• They are tough to plan for. Seriously, seriously tough. I’ve watched people ignore my advice, build 10 VMs and tell me how wrong I was, only to ask for my help two years later when the physical disks slowly filled to my favorite 0 Bytes Free status. Then you’re shrinking dynamic disks onto USB drives, then copying them back while the customer is down, and telling them they need to order two more disks for something you should have planned for 2 years ago.
    • The best intentions of your VM OS (trying to defragment their disks, or allocate files in long contiguous chains) will affect your physical dynamic disk in the exact opposite manner – stretching out the list of non-contiguous blocks even further.
    • Snapshots make the matter worse. Snapshots – which are essentially dynamic disks themselves – require all reads to go through two dynamically mapped disks.
    • Backup solutions running on the physical host(s) require the disks to simmer down for a few seconds while they can do a snapshot take much longer with dynamic disks.
    • Converting them to Fixed disks, even if you plan to do it later, require the VM to be off. So, a lot of people just forget to do it – don’t be those people.
  • Separate your system disks onto a smaller RAID1 array, where you keep your Windows installation and any other software that might compete for Disk I/O (you’re not really going to install anything else on a HyperV machine, right?). Put your VMs on their own disks with faster spindles and dedicated I/O.
  • Don’t skimp on your RAID controller. Seriously, I’ve seen people order low-end RAID cards with no cache memory and drop four disks on it in RAID5 mode – and then act surprised when I/O stinks. Cache memory means the card can wait to write to disk when it’s busy and a cache battery means it can do it safely. Don’t cheap out on these. In fact, just don’t use a RAID card that has less than 512Mb of RAM and a backup battery.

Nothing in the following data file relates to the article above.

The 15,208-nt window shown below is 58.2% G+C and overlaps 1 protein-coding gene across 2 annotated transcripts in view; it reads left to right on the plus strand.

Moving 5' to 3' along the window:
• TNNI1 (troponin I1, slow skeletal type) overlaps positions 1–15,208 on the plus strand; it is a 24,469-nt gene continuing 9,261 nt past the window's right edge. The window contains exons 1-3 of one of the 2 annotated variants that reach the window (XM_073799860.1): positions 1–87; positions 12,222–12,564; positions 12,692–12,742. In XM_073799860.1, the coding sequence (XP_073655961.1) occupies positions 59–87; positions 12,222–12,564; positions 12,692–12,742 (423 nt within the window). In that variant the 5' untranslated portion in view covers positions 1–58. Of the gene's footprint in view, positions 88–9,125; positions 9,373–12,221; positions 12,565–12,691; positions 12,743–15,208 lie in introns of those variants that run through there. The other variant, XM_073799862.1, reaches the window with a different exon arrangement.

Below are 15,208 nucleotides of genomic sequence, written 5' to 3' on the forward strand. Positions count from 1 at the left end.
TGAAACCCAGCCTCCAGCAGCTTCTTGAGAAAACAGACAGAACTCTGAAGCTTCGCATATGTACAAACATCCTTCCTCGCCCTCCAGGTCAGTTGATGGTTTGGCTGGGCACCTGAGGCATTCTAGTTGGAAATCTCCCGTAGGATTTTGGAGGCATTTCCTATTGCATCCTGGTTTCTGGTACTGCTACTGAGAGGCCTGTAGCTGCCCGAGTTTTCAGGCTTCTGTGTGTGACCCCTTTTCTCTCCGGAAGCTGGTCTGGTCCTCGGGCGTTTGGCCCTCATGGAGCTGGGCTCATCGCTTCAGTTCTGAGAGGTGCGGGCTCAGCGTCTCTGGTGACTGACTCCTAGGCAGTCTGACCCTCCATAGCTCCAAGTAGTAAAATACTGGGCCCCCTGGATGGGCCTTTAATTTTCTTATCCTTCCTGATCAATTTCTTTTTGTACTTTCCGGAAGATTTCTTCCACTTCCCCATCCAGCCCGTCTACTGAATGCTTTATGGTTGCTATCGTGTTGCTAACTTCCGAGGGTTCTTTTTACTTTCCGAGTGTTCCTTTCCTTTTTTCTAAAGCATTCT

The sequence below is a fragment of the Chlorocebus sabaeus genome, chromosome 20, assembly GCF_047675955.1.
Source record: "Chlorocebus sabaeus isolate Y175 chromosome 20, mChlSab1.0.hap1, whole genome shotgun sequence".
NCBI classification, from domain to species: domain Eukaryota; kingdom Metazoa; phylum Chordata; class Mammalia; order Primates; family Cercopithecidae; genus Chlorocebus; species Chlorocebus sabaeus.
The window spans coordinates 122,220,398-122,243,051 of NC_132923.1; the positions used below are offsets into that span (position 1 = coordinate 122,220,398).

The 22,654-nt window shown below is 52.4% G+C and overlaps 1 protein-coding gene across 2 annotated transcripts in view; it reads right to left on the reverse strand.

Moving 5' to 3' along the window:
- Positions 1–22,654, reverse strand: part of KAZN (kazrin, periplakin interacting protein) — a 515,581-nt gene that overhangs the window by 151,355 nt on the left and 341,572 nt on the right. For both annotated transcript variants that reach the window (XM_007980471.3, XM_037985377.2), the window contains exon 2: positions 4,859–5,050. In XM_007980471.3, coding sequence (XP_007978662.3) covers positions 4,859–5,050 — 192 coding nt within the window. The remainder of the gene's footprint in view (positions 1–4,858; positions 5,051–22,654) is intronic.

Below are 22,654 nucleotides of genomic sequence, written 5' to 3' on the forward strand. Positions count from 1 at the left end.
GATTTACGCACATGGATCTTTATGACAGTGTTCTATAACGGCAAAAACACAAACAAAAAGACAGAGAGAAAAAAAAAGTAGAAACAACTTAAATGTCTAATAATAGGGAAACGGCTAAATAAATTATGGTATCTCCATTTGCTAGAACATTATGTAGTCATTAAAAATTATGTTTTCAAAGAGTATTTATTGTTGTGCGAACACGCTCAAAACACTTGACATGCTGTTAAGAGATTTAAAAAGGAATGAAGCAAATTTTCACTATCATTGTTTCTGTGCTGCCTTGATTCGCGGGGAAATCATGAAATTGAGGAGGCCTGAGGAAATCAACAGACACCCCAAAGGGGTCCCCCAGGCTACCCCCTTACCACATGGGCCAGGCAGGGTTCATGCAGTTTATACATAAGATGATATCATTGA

• If the goal of your projects is to get your servers all under one chassis, don’t be afraid to install that separate RAID array for your Exchange databases or SQL data. If your storage is busy, it’s better to have your Exchange database on it’s own RAID1 array than to constantly lock up your shared storage.
  • Avoid using pass-through disks for production data unless you have a good reason. I’ve seen this one but talked about many more times, usually with the above rule – someone virtualized a database application and thought the SQL volume should go on passthrough disk (“it’s faster, man!”). It’s about 2% faster with the oldest, least optimized technology. Tell me it’s faster when you have to migrate it somewhere else.


This section is much harder to understand – it touches more deeply in the hardware than you might be used to. It’s worth noting that for most people, they assign what they think the correct amount of RAM and CPU cores is necessary for a workload and then dust their hands clean. That’s not a smart idea. Check out this rough diagram of an HP ProLiant DL380 G8 I just installed for a customer:


Let’s imagine you undersized the host and later installed a VM that required more resources. For example:

  1. Your VM requires more than 16GB of RAM;
  2. Your VM requires more than 4 CPU cores;
  3. Your VM requires 8GB of RAM, but you have two other VMs running using 10GB each.

In each of these situations, you’d be doing what’s called NUMA Spanning. This means that the memory or core count allocated to your VM cannot be assigned to either the free RAM connected to one CPU in whole or is assigned more cores than a CPU can offer, meaning the VM is running on two different CPUs.

This means that the CPU running one or more threads comprising your VM has to stop and ask the other CPU to read/write the remote memory connected to it – a huge performance penalty.

Often, when one VM host is sold, the bare minimum number of CPUs, cores and/or RAM is installed and your VMs cannot fit neatly into one NUMA node or the other. Sometimes it won’t affect the VM enough to matter, while other times it cripples performance. You can turn the feature off but if you do – beware – for your VM won’t start unless it can fit neatly in one NUMA node!

Check out the Wikipedia entry for the NUMA topology here, but know it’s not incredibly specific in regards to the Windows implementation. How it affects HyperV can be found here, and VMWare’s more technical and official dive is found here.